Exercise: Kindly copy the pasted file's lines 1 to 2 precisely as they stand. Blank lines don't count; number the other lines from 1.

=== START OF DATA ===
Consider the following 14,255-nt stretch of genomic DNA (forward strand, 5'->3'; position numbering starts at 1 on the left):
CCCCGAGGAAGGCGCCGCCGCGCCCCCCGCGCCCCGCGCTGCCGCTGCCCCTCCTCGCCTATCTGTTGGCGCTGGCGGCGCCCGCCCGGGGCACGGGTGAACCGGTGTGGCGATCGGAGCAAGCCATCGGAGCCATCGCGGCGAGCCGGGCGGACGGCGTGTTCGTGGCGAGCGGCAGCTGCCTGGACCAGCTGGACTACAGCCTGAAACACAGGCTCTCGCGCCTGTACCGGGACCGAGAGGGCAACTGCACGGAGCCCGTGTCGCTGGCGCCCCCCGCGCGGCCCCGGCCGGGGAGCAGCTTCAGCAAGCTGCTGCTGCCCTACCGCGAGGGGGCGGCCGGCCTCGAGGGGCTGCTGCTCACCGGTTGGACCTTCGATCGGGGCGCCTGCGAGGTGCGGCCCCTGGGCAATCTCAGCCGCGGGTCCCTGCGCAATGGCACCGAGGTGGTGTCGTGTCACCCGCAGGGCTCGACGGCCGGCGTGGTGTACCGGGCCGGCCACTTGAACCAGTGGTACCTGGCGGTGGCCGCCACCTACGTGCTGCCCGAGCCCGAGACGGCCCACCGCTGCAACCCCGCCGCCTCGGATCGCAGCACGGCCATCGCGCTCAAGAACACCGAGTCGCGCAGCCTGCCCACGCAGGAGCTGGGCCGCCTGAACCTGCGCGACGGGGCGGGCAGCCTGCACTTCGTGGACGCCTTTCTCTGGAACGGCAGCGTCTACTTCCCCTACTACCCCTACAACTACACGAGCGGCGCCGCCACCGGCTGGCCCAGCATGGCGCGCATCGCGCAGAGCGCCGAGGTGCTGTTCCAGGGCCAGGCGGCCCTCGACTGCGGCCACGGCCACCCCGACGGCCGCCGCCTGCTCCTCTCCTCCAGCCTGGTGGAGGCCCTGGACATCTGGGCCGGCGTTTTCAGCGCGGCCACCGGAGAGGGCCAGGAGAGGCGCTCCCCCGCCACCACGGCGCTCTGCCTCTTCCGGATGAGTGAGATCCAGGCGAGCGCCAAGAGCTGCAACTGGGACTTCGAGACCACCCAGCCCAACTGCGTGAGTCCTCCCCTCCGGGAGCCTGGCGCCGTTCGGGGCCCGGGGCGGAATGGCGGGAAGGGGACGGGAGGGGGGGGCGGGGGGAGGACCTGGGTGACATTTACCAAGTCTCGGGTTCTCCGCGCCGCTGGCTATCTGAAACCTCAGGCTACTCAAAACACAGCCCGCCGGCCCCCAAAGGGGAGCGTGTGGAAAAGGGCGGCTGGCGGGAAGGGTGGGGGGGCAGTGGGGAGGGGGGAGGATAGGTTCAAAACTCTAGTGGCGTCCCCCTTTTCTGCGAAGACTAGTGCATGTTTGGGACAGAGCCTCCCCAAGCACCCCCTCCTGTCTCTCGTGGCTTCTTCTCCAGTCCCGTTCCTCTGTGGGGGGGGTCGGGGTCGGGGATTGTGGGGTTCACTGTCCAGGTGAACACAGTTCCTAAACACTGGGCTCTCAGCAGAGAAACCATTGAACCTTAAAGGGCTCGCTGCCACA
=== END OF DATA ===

Consider the following 14,255-nt stretch of genomic DNA (forward strand, 5'->3'; position numbering starts at 1 on the left):
CCCCGAGGAAGGCGCCGCCGCGCCCCCCGCGCCCCGCGCTGCCGCTGCCCCTCCTCGCCTATCTGTTGGCGCTGGCGGCGCCCGCCCGGGGCACGGGTGAACCGGTGTGGCGATCGGAGCAAGCCATCGGAGCCATCGCGGCGAGCCGGGCGGACGGCGTGTTCGTGGCGAGCGGCAGCTGCCTGGACCAGCTGGACTACAGCCTGAAACACAGGCTCTCGCGCCTGTACCGGGACCGAGAGGGCAACTGCACGGAGCCCGTGTCGCTGGCGCCCCCCGCGCGGCCCCGGCCGGGGAGCAGCTTCAGCAAGCTGCTGCTGCCCTACCGCGAGGGGGCGGCCGGCCTCGAGGGGCTGCTGCTCACCGGTTGGACCTTCGATCGGGGCGCCTGCGAGGTGCGGCCCCTGGGCAATCTCAGCCGCGGGTCCCTGCGCAATGGCACCGAGGTGGTGTCGTGTCACCCGCAGGGCTCGACGGCCGGCGTGGTGTACCGGGCCGGCCACTTGAACCAGTGGTACCTGGCGGTGGCCGCCACCTACGTGCTGCCCGAGCCCGAGACGGCCCACCGCTGCAACCCCGCCGCCTCGGATCGCAGCACGGCCATCGCGCTCAAGAACACCGAGTCGCGCAGCCTGCCCACGCAGGAGCTGGGCCGCCTGAACCTGCGCGACGGGGCGGGCAGCCTGCACTTCGTGGACGCCTTTCTCTGGAACGGCAGCGTCTACTTCCCCTACTACCCCTACAACTACACGAGCGGCGCCGCCACCGGCTGGCCCAGCATGGCGCGCATCGCGCAGAGCGCCGAGGTGCTGTTCCAGGGCCAGGCGGCCCTCGACTGCGGCCACGGCCACCCCGACGGCCGCCGCCTGCTCCTCTCCTCCAGCCTGGTGGAGGCCCTGGACATCTGGGCCGGCGTTTTCAGCGCGGCCACCGGAGAGGGCCAGGAGAGGCGCTCCCCCGCCACCACGGCGCTCTGCCTCTTCCGGATGAGTGAGATCCAGGCGAGCGCCAAGAGCTGCAACTGGGACTTCGAGACCACCCAGCCCAACTGCGTGAGTCCTCCCCTCCGGGAGCCTGGCGCCGTTCGGGGCCCGGGGCGGAATGGCGGGAAGGGGACGGGAGGGGGGGGCGGGGGGAGGACCTGGGTGACATTTACCAAGTCTCGGGTTCTCCGCGCCGCTGGCTATCTGAAACCTCAGGCTACTCAAAACACAGCCCGCCGGCCCCCAAAGGGGAGCGTGTGGAAAAGGGCGGCTGGCGGGAAGGGTGGGGGGGCAGTGGGGAGGGGGGAGGATAGGTTCAAAACTCTAGTGGCGTCCCCCTTTTCTGCGAAGACTAGTGCATGTTTGGGACAGAGCCTCCCCAAGCACCCCCTCCTGTCTCTCGTGGCTTCTTCTCCAGTCCCGTTCCTCTGTGGGGGGGGTCGGGGTCGGGGATTGTGGGGTTCACTGTCCAGGTGAACACAGTTCCTAAACACTGGGCTCTCAGCAGAGAAACCATTGAACCTTAAAGGGCTCGCTGCCACA